Supreme Court Reaffirms EPA Authority to Limit Carbon Pollution

Court to review one narrow question regarding air permitting requirements

WASHINGTON (October 15, 2013) – The Supreme Court today rejected challenges to the Environmental Protection Agency’s authority to limit carbon pollution from vehicles and other sources, but will review a specific question about air permitting requirements.

David Doniger, director of policy for the Natural Resources Defense Council’s climate and clean air program, made the following statement:

“Let’s be clear about what the Supreme Court did today: The court rejected pleas by big polluters and a small group of states to review the EPA’s authority to limit greenhouse gas emissions from vehicles and other sources when they endanger public health or welfare.

“That’s a huge win for anybody who cares about clean air and combatting climate change. It means the EPA’s endangerment finding and vehicle standards are now settled law.  It also means the way is clear to issue carbon pollution standards for power plants under the President’s Climate Action Plan.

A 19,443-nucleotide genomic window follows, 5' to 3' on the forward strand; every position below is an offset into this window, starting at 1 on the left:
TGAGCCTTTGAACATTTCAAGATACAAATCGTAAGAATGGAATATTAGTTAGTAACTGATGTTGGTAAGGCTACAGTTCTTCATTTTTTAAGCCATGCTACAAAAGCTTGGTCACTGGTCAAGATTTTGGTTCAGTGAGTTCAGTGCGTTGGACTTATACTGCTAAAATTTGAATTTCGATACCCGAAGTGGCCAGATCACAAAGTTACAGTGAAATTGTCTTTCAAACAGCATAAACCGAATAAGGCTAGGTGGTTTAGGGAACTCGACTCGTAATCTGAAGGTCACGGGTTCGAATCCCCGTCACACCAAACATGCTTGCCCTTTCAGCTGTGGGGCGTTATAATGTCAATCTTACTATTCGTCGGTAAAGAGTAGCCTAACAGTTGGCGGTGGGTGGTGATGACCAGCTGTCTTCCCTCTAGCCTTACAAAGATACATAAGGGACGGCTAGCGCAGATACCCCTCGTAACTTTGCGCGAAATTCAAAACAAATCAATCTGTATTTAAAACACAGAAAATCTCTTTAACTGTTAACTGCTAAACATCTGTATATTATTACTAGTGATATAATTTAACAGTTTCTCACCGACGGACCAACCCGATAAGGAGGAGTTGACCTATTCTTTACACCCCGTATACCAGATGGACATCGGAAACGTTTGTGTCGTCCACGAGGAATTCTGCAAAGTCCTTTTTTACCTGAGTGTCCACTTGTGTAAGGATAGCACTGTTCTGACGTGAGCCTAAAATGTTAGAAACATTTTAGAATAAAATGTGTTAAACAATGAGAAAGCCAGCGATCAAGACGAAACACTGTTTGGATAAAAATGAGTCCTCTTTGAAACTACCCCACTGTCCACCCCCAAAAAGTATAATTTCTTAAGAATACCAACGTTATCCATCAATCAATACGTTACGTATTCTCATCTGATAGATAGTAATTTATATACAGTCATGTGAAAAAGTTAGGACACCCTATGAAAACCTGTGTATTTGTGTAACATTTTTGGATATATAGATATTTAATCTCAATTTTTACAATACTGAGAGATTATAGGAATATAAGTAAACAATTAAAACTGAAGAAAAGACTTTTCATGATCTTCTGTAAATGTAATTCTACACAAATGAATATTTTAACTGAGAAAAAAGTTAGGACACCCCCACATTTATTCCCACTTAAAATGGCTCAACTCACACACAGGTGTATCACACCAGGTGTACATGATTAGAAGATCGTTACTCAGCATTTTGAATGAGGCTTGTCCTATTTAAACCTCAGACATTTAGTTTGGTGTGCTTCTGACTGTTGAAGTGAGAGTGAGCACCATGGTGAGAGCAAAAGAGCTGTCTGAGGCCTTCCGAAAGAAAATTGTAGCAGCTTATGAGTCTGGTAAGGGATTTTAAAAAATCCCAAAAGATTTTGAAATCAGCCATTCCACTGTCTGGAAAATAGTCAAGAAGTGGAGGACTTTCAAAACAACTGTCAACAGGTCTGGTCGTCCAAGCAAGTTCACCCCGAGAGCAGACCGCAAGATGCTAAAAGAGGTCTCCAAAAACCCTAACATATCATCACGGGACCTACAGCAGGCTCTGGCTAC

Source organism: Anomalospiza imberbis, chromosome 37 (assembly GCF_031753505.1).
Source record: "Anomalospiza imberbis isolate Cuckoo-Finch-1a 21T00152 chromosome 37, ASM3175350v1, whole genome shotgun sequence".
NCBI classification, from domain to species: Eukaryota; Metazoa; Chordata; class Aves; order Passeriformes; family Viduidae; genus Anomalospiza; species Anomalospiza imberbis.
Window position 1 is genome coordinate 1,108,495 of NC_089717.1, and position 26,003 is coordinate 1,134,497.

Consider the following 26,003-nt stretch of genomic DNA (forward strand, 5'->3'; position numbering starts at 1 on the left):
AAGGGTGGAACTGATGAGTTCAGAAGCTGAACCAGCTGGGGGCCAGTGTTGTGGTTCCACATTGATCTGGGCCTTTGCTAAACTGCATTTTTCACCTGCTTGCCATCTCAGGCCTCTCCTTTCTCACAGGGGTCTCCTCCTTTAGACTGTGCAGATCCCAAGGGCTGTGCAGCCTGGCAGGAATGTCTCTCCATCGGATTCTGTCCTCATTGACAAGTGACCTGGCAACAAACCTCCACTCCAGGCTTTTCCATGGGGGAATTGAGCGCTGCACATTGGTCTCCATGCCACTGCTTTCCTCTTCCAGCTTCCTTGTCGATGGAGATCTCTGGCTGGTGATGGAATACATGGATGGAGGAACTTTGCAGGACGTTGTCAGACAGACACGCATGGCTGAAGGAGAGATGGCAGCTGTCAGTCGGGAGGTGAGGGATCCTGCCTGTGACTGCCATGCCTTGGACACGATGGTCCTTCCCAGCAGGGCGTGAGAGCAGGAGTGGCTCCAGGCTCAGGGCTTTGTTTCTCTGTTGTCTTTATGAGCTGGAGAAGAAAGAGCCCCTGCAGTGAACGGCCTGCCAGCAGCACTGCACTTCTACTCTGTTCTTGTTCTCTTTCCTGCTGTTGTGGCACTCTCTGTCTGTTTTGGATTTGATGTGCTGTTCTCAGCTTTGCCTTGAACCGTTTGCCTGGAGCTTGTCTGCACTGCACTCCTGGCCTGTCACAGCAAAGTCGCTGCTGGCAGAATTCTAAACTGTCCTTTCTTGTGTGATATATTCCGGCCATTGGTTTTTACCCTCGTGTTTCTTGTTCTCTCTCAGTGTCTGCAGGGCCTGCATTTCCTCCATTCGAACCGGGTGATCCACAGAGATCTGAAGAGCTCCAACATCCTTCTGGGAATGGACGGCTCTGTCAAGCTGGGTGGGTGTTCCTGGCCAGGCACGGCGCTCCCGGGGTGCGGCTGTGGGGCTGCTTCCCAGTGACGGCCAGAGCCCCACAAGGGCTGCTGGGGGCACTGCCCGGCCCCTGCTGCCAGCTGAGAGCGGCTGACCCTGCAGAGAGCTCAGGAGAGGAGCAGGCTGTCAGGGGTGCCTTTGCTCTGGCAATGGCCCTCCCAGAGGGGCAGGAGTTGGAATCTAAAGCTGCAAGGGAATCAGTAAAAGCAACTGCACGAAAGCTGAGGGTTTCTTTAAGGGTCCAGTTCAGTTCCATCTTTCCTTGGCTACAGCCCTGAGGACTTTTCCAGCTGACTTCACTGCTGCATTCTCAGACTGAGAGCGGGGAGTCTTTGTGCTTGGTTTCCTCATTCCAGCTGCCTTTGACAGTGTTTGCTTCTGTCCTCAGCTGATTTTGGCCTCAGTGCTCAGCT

“What the Supreme Court will review is one specific, narrow question: Whether certain clean air permitting requirements for industrial sources are triggered by EPA’s endangerment determination and clean vehicle standards. 

“The bottom line: Today’s decision once again affirms what the Court has already decided in Massachusetts v. EPA in 2007 and American Electric Power v. Connecticut in 2011. When it determines that carbon pollution endangers our health and our climate, the EPA has both the authority and responsibility to set standards to limit that pollution.”

For more details, please see David’s blog here: